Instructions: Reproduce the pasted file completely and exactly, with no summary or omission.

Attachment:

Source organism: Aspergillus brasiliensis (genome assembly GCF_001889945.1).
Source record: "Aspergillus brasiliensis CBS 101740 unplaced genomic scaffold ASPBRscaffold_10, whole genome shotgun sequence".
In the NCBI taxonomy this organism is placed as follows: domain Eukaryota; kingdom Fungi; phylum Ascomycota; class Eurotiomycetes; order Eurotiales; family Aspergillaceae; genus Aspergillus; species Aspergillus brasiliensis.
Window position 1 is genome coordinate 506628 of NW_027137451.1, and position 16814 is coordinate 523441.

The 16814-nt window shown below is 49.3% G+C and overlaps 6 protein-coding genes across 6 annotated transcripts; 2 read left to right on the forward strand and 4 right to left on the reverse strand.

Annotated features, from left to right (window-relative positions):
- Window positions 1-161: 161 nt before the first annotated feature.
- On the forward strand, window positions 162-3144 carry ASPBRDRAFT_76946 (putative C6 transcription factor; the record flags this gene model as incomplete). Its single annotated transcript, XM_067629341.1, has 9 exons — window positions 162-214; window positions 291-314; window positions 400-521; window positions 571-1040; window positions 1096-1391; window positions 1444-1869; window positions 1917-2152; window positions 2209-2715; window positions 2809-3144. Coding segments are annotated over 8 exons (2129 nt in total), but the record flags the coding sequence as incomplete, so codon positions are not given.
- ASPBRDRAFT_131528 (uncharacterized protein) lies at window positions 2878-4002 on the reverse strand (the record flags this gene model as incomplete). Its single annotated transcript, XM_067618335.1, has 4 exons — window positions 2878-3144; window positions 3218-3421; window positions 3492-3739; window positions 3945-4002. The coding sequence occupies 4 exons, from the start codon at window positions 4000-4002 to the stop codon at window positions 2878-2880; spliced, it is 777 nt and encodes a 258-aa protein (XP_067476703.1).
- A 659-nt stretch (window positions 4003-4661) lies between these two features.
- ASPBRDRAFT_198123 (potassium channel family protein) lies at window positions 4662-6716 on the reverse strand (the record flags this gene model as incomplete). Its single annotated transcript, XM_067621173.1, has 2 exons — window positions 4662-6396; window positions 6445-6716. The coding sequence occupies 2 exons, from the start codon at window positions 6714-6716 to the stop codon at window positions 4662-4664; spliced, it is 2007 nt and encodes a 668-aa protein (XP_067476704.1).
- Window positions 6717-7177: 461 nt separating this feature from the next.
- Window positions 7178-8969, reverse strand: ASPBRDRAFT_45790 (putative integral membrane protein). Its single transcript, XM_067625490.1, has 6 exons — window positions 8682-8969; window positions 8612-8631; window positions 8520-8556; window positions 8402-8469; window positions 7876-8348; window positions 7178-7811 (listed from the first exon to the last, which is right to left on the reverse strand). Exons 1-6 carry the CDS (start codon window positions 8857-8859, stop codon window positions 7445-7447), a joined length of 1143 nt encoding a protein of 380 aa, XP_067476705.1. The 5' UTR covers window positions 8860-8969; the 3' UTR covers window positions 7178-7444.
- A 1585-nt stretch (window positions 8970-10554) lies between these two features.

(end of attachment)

Source organism: Aspergillus brasiliensis (genome assembly GCF_001889945.1).
Source record: "Aspergillus brasiliensis CBS 101740 unplaced genomic scaffold ASPBRscaffold_10, whole genome shotgun sequence".
In the NCBI taxonomy this organism is placed as follows: domain Eukaryota; kingdom Fungi; phylum Ascomycota; class Eurotiomycetes; order Eurotiales; family Aspergillaceae; genus Aspergillus; species Aspergillus brasiliensis.
Window position 1 is genome coordinate 506628 of NW_027137451.1, and position 16814 is coordinate 523441.

The 16814-nt window shown below is 49.3% G+C and overlaps 6 protein-coding genes across 6 annotated transcripts; 2 read left to right on the forward strand and 4 right to left on the reverse strand.

Annotated features, from left to right (window-relative positions):
- Window positions 1-161: 161 nt before the first annotated feature.
- On the forward strand, window positions 162-3144 carry ASPBRDRAFT_76946 (putative C6 transcription factor; the record flags this gene model as incomplete). Its single annotated transcript, XM_067629341.1, has 9 exons — window positions 162-214; window positions 291-314; window positions 400-521; window positions 571-1040; window positions 1096-1391; window positions 1444-1869; window positions 1917-2152; window positions 2209-2715; window positions 2809-3144. Coding segments are annotated over 8 exons (2129 nt in total), but the record flags the coding sequence as incomplete, so codon positions are not given.
- ASPBRDRAFT_131528 (uncharacterized protein) lies at window positions 2878-4002 on the reverse strand (the record flags this gene model as incomplete). Its single annotated transcript, XM_067618335.1, has 4 exons — window positions 2878-3144; window positions 3218-3421; window positions 3492-3739; window positions 3945-4002. The coding sequence occupies 4 exons, from the start codon at window positions 4000-4002 to the stop codon at window positions 2878-2880; spliced, it is 777 nt and encodes a 258-aa protein (XP_067476703.1).
- A 659-nt stretch (window positions 4003-4661) lies between these two features.
- ASPBRDRAFT_198123 (potassium channel family protein) lies at window positions 4662-6716 on the reverse strand (the record flags this gene model as incomplete). Its single annotated transcript, XM_067621173.1, has 2 exons — window positions 4662-6396; window positions 6445-6716. The coding sequence occupies 2 exons, from the start codon at window positions 6714-6716 to the stop codon at window positions 4662-4664; spliced, it is 2007 nt and encodes a 668-aa protein (XP_067476704.1).
- Window positions 6717-7177: 461 nt separating this feature from the next.
- Window positions 7178-8969, reverse strand: ASPBRDRAFT_45790 (putative integral membrane protein). Its single transcript, XM_067625490.1, has 6 exons — window positions 8682-8969; window positions 8612-8631; window positions 8520-8556; window positions 8402-8469; window positions 7876-8348; window positions 7178-7811 (listed from the first exon to the last, which is right to left on the reverse strand). Exons 1-6 carry the CDS (start codon window positions 8857-8859, stop codon window positions 7445-7447), a joined length of 1143 nt encoding a protein of 380 aa, XP_067476705.1. The 5' UTR covers window positions 8860-8969; the 3' UTR covers window positions 7178-7444.
- A 1585-nt stretch (window positions 8970-10554) lies between these two features.